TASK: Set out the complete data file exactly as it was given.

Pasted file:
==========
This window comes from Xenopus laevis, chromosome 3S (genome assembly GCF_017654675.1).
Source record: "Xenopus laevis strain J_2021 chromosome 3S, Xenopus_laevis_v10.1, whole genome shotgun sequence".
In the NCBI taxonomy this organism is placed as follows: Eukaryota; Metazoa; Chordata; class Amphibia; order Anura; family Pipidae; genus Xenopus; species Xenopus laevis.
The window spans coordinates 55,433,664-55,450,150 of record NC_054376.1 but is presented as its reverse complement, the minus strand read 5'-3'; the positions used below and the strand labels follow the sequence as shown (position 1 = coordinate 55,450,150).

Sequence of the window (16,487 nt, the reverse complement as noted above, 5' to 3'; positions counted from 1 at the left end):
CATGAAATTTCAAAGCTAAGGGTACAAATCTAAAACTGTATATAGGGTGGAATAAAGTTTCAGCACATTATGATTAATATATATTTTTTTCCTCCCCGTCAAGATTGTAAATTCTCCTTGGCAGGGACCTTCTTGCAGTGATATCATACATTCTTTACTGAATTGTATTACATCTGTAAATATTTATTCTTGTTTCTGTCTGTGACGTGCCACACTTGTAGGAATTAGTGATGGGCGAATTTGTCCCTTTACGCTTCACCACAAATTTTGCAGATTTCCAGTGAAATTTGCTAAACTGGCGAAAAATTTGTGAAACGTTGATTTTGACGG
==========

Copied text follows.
This window comes from Xenopus laevis, chromosome 3S (genome assembly GCF_017654675.1).
Source record: "Xenopus laevis strain J_2021 chromosome 3S, Xenopus_laevis_v10.1, whole genome shotgun sequence".
In the NCBI taxonomy this organism is placed as follows: Eukaryota; Metazoa; Chordata; class Amphibia; order Anura; family Pipidae; genus Xenopus; species Xenopus laevis.
The window spans coordinates 55,433,664-55,450,150 of record NC_054376.1 but is presented as its reverse complement, the minus strand read 5'-3'; the positions used below and the strand labels follow the sequence as shown (position 1 = coordinate 55,450,150).

Sequence of the window (16,487 nt, the reverse complement as noted above, 5' to 3'; positions counted from 1 at the left end):
CATGAAATTTCAAAGCTAAGGGTACAAATCTAAAACTGTATATAGGGTGGAATAAAGTTTCAGCACATTATGATTAATATATATTTTTTTCCTCCCCGTCAAGATTGTAAATTCTCCTTGGCAGGGACCTTCTTGCAGTGATATCATACATTCTTTACTGAATTGTATTACATCTGTAAATATTTATTCTTGTTTCTGTCTGTGACGTGCCACACTTGTAGGAATTAGTGATGGGCGAATTTGTCCCTTTACGCTTCACCACAAATTTTGCAGATTTCCAGTGAAATTTGCTAAACTGGCGAAAAATTTGTGAAACGTTGATTTTGACGG